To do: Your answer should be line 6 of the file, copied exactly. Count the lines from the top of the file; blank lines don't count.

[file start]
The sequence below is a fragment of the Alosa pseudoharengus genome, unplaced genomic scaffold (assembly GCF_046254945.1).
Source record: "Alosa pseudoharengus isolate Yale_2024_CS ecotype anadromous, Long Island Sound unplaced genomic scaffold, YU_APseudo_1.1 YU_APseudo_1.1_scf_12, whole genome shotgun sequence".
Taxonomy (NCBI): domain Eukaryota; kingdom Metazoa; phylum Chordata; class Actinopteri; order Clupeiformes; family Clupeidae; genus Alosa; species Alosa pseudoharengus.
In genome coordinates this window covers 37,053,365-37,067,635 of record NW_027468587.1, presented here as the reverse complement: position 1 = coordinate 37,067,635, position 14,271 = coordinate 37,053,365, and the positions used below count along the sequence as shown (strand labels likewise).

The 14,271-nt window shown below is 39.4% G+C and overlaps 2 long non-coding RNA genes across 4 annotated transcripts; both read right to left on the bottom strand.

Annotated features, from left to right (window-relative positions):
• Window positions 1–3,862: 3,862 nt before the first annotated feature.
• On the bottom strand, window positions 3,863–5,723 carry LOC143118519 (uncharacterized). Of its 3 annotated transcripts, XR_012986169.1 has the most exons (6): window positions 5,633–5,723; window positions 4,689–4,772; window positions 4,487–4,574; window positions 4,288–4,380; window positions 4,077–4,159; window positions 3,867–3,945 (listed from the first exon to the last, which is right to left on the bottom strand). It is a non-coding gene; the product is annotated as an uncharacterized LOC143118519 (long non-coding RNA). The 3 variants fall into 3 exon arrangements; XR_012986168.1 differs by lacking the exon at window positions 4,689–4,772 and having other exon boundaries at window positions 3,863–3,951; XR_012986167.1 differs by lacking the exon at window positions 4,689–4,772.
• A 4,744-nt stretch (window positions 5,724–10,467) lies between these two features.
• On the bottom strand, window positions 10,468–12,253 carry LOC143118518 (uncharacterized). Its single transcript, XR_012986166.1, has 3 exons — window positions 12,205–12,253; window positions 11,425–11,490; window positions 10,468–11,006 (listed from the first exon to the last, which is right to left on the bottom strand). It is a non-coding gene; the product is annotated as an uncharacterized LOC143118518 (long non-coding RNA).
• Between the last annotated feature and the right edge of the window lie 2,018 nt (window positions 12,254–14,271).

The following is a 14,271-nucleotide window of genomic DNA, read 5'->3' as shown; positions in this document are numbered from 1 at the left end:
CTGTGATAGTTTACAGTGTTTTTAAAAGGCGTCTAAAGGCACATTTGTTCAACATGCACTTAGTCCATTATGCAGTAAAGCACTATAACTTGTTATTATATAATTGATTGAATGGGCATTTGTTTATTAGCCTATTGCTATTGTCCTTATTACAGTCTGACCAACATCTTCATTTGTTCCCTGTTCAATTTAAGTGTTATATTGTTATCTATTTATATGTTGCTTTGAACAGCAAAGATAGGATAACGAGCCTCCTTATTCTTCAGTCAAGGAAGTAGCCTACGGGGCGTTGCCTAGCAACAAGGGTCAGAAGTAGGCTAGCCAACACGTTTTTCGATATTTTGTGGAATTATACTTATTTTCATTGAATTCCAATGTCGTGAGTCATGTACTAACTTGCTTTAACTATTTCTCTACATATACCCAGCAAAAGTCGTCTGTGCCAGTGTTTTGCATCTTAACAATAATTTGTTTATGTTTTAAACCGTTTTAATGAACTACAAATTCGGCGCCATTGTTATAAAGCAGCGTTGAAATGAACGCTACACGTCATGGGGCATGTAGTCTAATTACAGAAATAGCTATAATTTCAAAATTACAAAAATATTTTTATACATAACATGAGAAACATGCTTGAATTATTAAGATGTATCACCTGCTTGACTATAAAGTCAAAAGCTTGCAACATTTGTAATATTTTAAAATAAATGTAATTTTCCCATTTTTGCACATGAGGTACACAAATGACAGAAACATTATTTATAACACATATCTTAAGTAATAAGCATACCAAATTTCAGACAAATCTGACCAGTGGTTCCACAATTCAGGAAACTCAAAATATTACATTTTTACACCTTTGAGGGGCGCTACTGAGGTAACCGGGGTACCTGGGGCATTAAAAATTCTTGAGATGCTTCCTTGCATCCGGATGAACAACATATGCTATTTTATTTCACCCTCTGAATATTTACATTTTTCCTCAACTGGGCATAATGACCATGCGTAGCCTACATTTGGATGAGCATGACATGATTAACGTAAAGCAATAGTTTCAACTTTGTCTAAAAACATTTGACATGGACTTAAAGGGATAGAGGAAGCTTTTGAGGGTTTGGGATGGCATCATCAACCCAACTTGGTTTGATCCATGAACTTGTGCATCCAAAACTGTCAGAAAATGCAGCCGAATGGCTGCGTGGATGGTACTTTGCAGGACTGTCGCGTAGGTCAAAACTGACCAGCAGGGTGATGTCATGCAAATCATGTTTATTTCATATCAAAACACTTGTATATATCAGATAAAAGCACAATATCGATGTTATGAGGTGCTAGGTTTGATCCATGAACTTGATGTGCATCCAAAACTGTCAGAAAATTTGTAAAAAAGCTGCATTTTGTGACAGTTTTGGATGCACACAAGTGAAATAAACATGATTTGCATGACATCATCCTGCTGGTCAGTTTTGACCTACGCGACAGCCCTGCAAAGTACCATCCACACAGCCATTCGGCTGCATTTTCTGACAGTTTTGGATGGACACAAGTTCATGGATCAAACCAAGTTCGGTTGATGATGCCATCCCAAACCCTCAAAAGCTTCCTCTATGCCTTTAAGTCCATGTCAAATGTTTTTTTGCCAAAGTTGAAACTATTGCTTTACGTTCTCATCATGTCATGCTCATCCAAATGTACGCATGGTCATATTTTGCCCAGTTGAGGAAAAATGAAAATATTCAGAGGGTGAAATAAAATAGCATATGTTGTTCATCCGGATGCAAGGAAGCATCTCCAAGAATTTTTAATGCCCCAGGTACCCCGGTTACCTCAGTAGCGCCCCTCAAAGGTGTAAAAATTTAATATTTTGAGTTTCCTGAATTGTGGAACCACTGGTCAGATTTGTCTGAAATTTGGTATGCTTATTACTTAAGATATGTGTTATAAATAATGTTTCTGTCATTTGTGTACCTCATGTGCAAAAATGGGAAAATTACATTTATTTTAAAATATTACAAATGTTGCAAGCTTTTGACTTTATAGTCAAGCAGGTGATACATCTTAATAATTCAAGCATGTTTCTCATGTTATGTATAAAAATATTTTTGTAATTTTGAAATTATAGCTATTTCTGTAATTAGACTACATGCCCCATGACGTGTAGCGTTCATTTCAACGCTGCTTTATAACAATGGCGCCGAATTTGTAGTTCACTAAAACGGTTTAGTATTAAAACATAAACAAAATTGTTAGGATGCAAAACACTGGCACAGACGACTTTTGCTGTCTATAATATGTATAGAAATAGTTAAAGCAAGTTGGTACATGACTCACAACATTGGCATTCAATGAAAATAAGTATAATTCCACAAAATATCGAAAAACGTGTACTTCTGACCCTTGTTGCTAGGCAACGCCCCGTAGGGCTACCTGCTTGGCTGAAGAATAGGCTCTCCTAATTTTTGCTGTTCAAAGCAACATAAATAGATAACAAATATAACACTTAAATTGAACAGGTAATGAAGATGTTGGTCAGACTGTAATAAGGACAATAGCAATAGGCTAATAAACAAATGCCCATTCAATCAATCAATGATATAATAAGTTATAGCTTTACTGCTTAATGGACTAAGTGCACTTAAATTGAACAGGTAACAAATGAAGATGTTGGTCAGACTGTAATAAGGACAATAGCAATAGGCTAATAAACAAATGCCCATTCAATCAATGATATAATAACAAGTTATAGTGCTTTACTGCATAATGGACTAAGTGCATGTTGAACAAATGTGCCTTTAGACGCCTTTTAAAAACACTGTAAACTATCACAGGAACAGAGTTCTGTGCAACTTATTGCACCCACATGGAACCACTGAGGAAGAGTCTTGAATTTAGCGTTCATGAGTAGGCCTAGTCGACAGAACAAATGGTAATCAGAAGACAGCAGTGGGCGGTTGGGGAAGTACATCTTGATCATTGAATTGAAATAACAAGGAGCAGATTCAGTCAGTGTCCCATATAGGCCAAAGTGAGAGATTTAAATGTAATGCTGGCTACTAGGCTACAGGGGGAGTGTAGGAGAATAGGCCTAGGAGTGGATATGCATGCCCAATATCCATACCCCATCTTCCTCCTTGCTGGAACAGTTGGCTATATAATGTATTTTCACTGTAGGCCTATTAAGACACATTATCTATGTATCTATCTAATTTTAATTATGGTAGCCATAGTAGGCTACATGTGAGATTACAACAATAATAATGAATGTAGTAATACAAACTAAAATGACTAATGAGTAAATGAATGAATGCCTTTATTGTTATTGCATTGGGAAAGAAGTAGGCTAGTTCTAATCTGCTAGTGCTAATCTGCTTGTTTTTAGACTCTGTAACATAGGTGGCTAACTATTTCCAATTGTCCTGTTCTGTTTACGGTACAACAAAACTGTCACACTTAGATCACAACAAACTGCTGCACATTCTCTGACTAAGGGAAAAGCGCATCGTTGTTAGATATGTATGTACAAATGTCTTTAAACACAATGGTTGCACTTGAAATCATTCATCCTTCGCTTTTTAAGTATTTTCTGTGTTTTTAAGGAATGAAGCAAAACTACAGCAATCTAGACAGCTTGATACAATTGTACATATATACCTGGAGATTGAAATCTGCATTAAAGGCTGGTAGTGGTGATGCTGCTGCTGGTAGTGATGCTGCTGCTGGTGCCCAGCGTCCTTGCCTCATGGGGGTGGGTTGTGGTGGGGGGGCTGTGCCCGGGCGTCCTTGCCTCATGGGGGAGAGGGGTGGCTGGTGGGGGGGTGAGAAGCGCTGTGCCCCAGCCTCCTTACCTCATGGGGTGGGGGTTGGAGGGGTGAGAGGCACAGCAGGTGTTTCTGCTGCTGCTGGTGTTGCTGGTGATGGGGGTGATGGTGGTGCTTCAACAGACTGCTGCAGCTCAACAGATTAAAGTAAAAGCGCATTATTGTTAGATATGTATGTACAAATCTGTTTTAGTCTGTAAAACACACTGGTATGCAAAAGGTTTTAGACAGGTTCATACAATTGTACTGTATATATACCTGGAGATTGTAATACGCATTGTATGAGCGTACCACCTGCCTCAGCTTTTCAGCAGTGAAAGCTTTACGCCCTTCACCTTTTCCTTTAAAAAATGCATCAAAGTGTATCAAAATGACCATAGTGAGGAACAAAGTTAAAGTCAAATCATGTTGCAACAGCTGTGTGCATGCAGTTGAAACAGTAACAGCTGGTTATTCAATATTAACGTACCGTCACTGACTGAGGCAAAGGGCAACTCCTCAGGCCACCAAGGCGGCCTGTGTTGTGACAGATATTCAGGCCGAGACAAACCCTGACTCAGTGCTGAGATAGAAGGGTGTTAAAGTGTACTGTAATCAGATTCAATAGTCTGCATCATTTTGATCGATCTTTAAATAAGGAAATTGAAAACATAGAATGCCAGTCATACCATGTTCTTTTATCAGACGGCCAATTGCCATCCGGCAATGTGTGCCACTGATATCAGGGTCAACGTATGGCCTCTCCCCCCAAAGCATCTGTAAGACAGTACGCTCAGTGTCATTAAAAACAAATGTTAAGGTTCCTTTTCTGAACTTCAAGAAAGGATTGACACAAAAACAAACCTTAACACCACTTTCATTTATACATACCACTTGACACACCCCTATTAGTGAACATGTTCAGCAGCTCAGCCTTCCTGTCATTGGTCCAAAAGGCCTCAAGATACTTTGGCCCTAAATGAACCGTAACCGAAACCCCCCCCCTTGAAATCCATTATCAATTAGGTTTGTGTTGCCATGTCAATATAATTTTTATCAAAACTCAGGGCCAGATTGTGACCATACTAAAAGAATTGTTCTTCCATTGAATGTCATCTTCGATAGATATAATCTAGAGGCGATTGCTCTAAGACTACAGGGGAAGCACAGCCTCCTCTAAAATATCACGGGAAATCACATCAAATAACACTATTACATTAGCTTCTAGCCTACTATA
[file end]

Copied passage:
Annotated features, from left to right (window-relative positions):